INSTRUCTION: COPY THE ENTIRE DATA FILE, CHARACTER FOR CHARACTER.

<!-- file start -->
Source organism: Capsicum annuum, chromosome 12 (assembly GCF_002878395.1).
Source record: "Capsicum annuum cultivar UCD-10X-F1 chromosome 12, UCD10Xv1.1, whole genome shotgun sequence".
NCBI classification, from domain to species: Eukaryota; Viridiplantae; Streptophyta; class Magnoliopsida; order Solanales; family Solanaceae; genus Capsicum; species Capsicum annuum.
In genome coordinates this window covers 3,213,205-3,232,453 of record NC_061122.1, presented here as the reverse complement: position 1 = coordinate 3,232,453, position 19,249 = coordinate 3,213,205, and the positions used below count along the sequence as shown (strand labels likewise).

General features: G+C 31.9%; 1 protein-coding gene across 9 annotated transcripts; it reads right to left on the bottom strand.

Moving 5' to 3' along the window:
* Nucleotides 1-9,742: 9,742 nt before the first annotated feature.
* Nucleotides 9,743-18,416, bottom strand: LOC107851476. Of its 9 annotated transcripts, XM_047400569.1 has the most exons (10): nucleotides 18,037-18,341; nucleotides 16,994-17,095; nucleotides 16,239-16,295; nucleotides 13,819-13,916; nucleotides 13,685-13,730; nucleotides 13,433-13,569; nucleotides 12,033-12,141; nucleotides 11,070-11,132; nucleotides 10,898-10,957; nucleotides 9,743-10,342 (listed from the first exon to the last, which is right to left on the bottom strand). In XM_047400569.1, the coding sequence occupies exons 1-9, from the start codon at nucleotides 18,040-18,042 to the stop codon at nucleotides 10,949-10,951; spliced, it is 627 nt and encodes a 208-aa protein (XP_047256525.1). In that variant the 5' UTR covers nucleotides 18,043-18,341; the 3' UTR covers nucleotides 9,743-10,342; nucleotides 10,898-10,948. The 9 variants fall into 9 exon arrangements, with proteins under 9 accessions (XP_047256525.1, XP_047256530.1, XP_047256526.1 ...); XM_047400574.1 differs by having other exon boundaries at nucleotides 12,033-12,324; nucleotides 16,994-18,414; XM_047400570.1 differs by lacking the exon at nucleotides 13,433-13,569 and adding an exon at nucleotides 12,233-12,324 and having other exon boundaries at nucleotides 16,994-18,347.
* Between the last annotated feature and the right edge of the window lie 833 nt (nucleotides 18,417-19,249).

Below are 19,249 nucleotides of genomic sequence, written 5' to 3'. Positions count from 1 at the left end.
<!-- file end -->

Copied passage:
Source organism: Capsicum annuum, chromosome 12 (assembly GCF_002878395.1).
Source record: "Capsicum annuum cultivar UCD-10X-F1 chromosome 12, UCD10Xv1.1, whole genome shotgun sequence".
NCBI classification, from domain to species: Eukaryota; Viridiplantae; Streptophyta; class Magnoliopsida; order Solanales; family Solanaceae; genus Capsicum; species Capsicum annuum.
In genome coordinates this window covers 3,213,205-3,232,453 of record NC_061122.1, presented here as the reverse complement: position 1 = coordinate 3,232,453, position 19,249 = coordinate 3,213,205, and the positions used below count along the sequence as shown (strand labels likewise).

General features: G+C 31.9%; 1 protein-coding gene across 9 annotated transcripts; it reads right to left on the bottom strand.

Moving 5' to 3' along the window:
* Nucleotides 1-9,742: 9,742 nt before the first annotated feature.
* Nucleotides 9,743-18,416, bottom strand: LOC107851476. Of its 9 annotated transcripts, XM_047400569.1 has the most exons (10): nucleotides 18,037-18,341; nucleotides 16,994-17,095; nucleotides 16,239-16,295; nucleotides 13,819-13,916; nucleotides 13,685-13,730; nucleotides 13,433-13,569; nucleotides 12,033-12,141; nucleotides 11,070-11,132; nucleotides 10,898-10,957; nucleotides 9,743-10,342 (listed from the first exon to the last, which is right to left on the bottom strand). In XM_047400569.1, the coding sequence occupies exons 1-9, from the start codon at nucleotides 18,040-18,042 to the stop codon at nucleotides 10,949-10,951; spliced, it is 627 nt and encodes a 208-aa protein (XP_047256525.1). In that variant the 5' UTR covers nucleotides 18,043-18,341; the 3' UTR covers nucleotides 9,743-10,342; nucleotides 10,898-10,948. The 9 variants fall into 9 exon arrangements, with proteins under 9 accessions (XP_047256525.1, XP_047256530.1, XP_047256526.1 ...); XM_047400574.1 differs by having other exon boundaries at nucleotides 12,033-12,324; nucleotides 16,994-18,414; XM_047400570.1 differs by lacking the exon at nucleotides 13,433-13,569 and adding an exon at nucleotides 12,233-12,324 and having other exon boundaries at nucleotides 16,994-18,347.
* Between the last annotated feature and the right edge of the window lie 833 nt (nucleotides 18,417-19,249).

Below are 19,249 nucleotides of genomic sequence, written 5' to 3'. Positions count from 1 at the left end.